In his day, Alexander von Humboldt (1769-1859) bestrode several important spheres of human endeavour. The poet Goethe hung on the young scientist’s every word and declared that he could learn more in an hour of his company than in eight days of reading. Darwin pronounced him the greatest scientific traveller who had ever lived, while Simón Bolívar, the revolutionary statesman and architect of much of modern South America, suggested that Humboldt had done more good for the people of his continent than all of the European conquerors.
Such was the Prussian naturalist’s fame that his birthday was celebrated at the royal court of Siam and when he lectured at a Berlin auditorium it was packed beyond capacity hours before he even appeared. Yet, on his death at the age of 89, Humboldt was so poor that he could hardly afford a set of his own books. Nor has the subsequent passage of time been kind to his legend. Today, aside from the oceanic upwelling in the South Pacific known as the Humboldt Current, his name is little used and excites almost no awareness of the owner’s story.
But what a story it is. The real achievement of this wonderful biography is that it is as much a rattling good read as it is an explicit attempt to revive Humboldt’s reputation. It all began in rather mundane circumstances. His cold, aloof mother came from business, his father from the military, and the young Humboldt was educated by private tutors at the family estate near Berlin. Connections to the Prussian royal family gave him a head start in what might have been the dullest of careers, yet beneath several stolid years in the ministry of mines was a volcano of intellectual fervour.
Humboldt devoured languages and scientific literature alike, while nursing travel ambitions that spanned whole continents. The British blockade during the Napoleonic wars may have delayed his journey but the young Prussian’s world conquest was as inevitable as it was impressive.
For five years, from 1799 to 1804, Humboldt zigzagged across the Caribbean, as well as South and North America, incessantly measuring, investigating, recording, collecting and thinking. No one had ever subjected the New World to so much scrutiny. Humboldt expended a good chunk of his inheritance buying and wearing out the finest scientific instruments.
For some inexplicable reason – given that Humboldt loathed the institution of slavery and held their colonial administration in particular contempt – the Spanish authorities gave him unprecedented access to their Mexican archives. He consumed the data wholesale and eventually produced groundbreaking works of political economy on the region. His true love, though, was nature. He described the full range of his natural historical findings in 34 volumes that took him decades to complete. He also shipped home 60,000 botanical specimens and scattered them across the learned institutions of Europe with astonishing generosity. Almost 2,000 species were new to science and represented a quarter of all plants known to Europeans at the end of the 18th century.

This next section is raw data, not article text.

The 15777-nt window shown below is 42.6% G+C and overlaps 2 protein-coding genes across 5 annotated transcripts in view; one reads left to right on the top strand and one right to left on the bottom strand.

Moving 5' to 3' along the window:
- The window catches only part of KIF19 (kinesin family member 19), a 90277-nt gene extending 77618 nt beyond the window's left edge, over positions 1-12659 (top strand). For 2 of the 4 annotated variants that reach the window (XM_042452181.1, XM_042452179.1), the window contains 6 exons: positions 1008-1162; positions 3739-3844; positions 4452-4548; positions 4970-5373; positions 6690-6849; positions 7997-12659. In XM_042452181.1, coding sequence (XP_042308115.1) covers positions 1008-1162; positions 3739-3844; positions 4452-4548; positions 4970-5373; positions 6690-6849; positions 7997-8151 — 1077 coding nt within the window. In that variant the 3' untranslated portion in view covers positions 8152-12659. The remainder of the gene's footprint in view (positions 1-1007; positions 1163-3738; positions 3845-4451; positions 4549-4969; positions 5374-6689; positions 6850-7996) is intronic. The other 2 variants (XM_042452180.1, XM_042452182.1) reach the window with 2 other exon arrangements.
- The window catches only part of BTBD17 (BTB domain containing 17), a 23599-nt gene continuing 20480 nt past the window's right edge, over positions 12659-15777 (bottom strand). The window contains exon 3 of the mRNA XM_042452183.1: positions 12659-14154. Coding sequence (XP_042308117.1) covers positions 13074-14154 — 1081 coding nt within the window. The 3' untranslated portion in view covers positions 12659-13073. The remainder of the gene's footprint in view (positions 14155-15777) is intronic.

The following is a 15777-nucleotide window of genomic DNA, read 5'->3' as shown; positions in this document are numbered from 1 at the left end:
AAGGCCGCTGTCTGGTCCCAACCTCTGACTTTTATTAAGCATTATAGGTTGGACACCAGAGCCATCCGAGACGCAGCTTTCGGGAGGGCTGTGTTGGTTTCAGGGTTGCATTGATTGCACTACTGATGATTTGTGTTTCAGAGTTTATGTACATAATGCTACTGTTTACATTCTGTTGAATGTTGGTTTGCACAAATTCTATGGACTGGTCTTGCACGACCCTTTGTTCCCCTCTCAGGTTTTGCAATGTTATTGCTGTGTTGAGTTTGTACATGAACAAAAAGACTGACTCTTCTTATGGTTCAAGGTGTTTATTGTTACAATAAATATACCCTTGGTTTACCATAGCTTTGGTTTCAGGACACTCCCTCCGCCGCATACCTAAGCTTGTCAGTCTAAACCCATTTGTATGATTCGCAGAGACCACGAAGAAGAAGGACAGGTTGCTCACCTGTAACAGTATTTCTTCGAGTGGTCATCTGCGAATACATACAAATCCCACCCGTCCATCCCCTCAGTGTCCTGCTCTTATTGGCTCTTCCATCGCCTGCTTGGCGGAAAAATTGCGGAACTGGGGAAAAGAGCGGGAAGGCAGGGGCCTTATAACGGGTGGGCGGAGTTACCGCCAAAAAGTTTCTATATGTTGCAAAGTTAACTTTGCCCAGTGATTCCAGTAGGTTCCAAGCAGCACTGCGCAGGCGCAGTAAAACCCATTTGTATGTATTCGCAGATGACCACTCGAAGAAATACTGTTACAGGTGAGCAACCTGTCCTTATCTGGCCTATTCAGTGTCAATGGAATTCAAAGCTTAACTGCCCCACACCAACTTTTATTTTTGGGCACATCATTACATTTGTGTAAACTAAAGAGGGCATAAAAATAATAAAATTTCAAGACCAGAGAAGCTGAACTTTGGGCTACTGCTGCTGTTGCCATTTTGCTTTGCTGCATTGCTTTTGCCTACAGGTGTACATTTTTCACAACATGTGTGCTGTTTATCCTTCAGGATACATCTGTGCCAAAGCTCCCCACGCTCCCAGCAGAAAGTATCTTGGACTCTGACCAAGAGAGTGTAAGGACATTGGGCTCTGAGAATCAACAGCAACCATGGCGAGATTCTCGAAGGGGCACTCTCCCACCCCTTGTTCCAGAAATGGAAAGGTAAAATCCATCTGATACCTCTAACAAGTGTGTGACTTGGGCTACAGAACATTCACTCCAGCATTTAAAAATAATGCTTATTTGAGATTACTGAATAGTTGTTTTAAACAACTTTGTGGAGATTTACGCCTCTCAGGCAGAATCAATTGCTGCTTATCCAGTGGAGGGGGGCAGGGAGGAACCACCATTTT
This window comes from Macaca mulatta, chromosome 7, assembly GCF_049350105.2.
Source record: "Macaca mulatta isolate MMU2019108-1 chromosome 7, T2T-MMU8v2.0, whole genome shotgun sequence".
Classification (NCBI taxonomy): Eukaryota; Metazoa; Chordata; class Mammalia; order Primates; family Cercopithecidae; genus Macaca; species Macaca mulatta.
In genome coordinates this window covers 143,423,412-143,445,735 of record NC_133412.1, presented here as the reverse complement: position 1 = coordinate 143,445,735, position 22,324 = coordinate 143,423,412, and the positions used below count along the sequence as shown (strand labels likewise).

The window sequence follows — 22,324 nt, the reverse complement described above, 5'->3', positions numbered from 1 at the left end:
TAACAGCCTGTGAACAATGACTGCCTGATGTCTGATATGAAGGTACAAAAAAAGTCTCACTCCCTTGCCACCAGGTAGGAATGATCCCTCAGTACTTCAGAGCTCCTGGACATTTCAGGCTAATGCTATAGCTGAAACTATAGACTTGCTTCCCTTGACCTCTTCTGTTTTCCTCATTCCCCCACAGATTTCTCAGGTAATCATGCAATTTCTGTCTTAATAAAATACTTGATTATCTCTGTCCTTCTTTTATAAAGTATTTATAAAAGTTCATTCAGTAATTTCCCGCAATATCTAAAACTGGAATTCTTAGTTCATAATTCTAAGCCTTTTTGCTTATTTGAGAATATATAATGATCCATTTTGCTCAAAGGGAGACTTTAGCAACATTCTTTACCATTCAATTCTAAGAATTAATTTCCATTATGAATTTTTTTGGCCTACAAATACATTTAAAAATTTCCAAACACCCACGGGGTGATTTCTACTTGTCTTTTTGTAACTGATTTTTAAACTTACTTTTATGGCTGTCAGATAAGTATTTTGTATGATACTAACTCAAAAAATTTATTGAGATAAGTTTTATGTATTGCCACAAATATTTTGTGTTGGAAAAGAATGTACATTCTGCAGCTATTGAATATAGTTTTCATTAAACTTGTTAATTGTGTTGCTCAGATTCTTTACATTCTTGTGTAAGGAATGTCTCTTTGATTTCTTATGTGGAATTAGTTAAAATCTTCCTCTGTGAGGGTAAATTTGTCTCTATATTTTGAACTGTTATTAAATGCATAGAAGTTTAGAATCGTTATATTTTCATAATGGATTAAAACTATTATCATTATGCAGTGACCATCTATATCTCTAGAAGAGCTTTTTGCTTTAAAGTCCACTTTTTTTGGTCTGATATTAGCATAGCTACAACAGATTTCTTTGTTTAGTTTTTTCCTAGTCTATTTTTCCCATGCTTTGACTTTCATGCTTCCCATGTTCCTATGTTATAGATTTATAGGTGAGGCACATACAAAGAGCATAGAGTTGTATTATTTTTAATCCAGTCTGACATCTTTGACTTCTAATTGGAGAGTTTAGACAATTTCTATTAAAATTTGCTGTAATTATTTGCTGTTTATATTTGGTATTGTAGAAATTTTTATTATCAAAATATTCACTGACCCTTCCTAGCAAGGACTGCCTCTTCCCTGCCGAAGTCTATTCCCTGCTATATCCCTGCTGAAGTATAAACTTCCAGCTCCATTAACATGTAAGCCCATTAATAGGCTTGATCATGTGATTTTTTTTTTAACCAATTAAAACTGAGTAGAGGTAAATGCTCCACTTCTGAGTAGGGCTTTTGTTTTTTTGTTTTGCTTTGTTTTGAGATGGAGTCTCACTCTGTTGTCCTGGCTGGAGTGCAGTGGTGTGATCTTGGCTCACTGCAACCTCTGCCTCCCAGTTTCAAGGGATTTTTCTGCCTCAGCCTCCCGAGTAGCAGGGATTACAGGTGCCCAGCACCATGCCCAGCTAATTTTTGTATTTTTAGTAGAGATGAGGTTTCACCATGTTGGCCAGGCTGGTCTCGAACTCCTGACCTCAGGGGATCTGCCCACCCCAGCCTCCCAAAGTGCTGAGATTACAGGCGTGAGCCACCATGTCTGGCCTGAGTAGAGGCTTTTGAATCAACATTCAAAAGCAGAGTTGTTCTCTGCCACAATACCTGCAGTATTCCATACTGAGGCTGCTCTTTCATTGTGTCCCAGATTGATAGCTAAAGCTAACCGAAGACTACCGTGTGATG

Yet Humboldt’s real gift was not for anatomising life but for envisioning it as a single, Gaia-like process. “Nature is a living whole,” he said, “not a dead aggregate.” Andrea Wulf identifies the crucial epiphany as coming during an ascent of the Ecuadorian volcano Chimborazo, after which Humboldt produced his Naturgemälde, a map synthesising his insights into plant distribution as determined by altitude, climate and other environmental factors. In essence, it was the first ever ecological study.
Unfortunately it was a younger German scientist Ernst Haeckel who coined the term and established ecology as a major discipline. Therein lies a peculiar irony of Humboldt’s legacy. Wulf shows how there are no decisive theories or definitive books associated with his massive achievements. Darwin may have relentlessly mined Humboldt’s multi-volume works and underlying the Englishman’s journey aboard the Beagle one can easily perceive the influence and example of Humboldt’s earlier odyssey but it is the former who is a household name.
Wulf therefore places alongside her central narrative several tributary accounts of the other significant 19th-century figures who shaped our modern relationship with nature. These include Darwin and Haeckel but also two Americans, Henry David Thoreau and John Muir. Humboldt’s impact is everywhere in their books and lives and these ancillary portraits help us to see more clearly the true qualities of the older scientist.
Humboldt’s originality and impact lay not just in his capacity to see nature as a whole but in his ability to move from radically different perspectives. He could scrutinise a plant or lichen down to the cellular level but relate the microscopic detail to the totality of life. It is no coincidence that his last, five-volume work was called Cosmos.
Wulf is largely uninterested in Humboldt’s sex life – but then so was Humboldt – and she barely squares his republicanism with his later time as chamberlain to a repressive monarch. What the author seeks to unravel is Humboldt’s lifelong Ulyssean quest for nature. In this she offers us the most complete picture of one of most complete naturalists who has ever lived.
The Invention of Nature: the Adventures of Alexander von Humboldt, the Lost Hero of Science by Andrea Wulf is published by John Murray (473pp, £25)
Mark Cocker’s most recent book is Claxton: Field Notes from a Small Planet (Vintage)
This article appears in the 02 Dec 2015 issue of the New Statesman, Syria and the impossible war